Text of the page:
Wild South Florida — Rattlebox Moth
 
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Rattlebox Moth
rattlebox moth  

There are different names that this bug goes by. Rattlebox moth is our favorite, because it reflects the relationship between the bug and the plant family on which it depends for survival. Rattlebox, Uthetheisa ornatrix, is one of Florida's most colorful moths — it appears in flight as kind of a salmon pink blur. Just like with milkweed butterflies, the color of the rattlebox moth is intended as a warning to potential predators that eating it will make you sick. It gets the color and the toxin from its host plant, members of the crotalaria, or rattlebox, family. A bird eating this moth once isn't likely to make the same mistake twice. As larvae, the moths munch on the leaves of various crotalaria species, all of which have pyrolizine alkaloids. Not only that, but when rattlebox

rattlebox moth

 
 
smooth rattlebox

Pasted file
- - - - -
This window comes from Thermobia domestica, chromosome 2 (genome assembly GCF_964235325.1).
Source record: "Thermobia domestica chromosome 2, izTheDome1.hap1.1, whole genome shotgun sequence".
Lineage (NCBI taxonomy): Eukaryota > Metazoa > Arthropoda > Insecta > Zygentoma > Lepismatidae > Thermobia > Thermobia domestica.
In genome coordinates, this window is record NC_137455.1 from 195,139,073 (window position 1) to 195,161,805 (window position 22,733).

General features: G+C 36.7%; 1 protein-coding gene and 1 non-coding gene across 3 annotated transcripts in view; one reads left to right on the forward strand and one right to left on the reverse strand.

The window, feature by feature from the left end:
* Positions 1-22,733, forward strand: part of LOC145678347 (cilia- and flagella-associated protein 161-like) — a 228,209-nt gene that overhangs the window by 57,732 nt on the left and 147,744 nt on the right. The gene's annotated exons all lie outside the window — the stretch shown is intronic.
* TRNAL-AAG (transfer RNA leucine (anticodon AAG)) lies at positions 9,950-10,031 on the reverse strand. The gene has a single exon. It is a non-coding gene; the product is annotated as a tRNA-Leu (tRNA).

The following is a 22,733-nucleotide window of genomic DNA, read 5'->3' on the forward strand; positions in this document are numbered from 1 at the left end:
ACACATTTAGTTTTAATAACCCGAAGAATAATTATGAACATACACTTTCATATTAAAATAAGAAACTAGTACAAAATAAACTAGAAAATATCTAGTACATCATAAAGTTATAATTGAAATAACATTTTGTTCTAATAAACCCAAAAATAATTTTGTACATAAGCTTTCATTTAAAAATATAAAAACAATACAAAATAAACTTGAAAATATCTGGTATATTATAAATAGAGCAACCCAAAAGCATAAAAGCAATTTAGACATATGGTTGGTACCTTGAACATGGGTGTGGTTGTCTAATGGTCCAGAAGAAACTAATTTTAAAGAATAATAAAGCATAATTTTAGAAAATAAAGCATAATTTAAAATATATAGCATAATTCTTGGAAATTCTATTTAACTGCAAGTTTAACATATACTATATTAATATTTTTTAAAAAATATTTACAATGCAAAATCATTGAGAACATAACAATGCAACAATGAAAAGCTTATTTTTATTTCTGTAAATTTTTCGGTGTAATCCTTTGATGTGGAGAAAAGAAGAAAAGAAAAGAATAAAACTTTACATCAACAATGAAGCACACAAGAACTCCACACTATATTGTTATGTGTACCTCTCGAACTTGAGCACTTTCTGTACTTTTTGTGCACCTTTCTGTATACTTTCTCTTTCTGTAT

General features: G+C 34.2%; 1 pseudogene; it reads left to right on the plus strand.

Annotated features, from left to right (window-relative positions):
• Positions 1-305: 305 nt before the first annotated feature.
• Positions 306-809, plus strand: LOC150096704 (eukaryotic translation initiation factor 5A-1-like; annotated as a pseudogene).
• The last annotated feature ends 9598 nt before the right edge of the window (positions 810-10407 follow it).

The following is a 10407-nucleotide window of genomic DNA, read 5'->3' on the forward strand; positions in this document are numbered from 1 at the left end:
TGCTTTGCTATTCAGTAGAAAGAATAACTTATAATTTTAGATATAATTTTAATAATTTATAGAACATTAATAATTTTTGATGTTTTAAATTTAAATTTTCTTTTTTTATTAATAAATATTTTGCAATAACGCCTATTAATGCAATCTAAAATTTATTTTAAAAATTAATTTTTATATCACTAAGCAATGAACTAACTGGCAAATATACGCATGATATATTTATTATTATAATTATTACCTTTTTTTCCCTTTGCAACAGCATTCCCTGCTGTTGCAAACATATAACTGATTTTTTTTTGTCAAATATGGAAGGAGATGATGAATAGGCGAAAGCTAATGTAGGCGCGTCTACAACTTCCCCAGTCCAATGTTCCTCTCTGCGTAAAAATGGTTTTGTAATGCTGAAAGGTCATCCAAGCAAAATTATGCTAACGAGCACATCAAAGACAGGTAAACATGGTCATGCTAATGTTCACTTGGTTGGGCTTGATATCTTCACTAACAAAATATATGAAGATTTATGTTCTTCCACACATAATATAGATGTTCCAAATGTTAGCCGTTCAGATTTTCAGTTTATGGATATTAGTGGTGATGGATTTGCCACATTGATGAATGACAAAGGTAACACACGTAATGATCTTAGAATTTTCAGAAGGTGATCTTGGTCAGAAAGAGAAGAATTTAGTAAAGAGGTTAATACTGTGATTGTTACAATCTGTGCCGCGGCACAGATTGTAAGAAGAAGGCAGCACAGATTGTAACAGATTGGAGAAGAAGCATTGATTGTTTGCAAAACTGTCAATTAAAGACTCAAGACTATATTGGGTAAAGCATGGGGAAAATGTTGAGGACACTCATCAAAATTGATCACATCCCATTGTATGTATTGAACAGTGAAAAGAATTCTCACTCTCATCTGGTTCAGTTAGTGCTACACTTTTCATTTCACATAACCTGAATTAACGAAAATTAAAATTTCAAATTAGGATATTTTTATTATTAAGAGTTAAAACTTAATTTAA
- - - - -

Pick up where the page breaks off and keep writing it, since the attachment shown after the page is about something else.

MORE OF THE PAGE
moths reproduce, males transfer the alkaloids to their femaile parters along with their sperm. The alkaloids are transferred to the eggs, which, along with alkaloids from the female, make them toxic to predators as well. Rattlebox moths live three weeks on average and females typically reproduce four or five times. The chemical contributions from their male partners makes it possible for the females to lay so many eggs with the killer compound. Rattlebox moths are known to range as far north and east as Connecticut and as far west as parts of Nebraska and New Mexico and as far south as Florida. There are only two members of the crotalaria family native to Florida, including a plant called rabbitbells, but other species have become introduced and widespread throughout the state. Other names for this moth include bella moth, calico moth and inornate moth. An alternative scientific name is Uthetheisa bella. Unlike others of its kind, the rattlebox moth is active during the day.

 

Photo at left: Smooth rattlebox flower and pods. Smooth Rattlebox is common in Florida.

 
 
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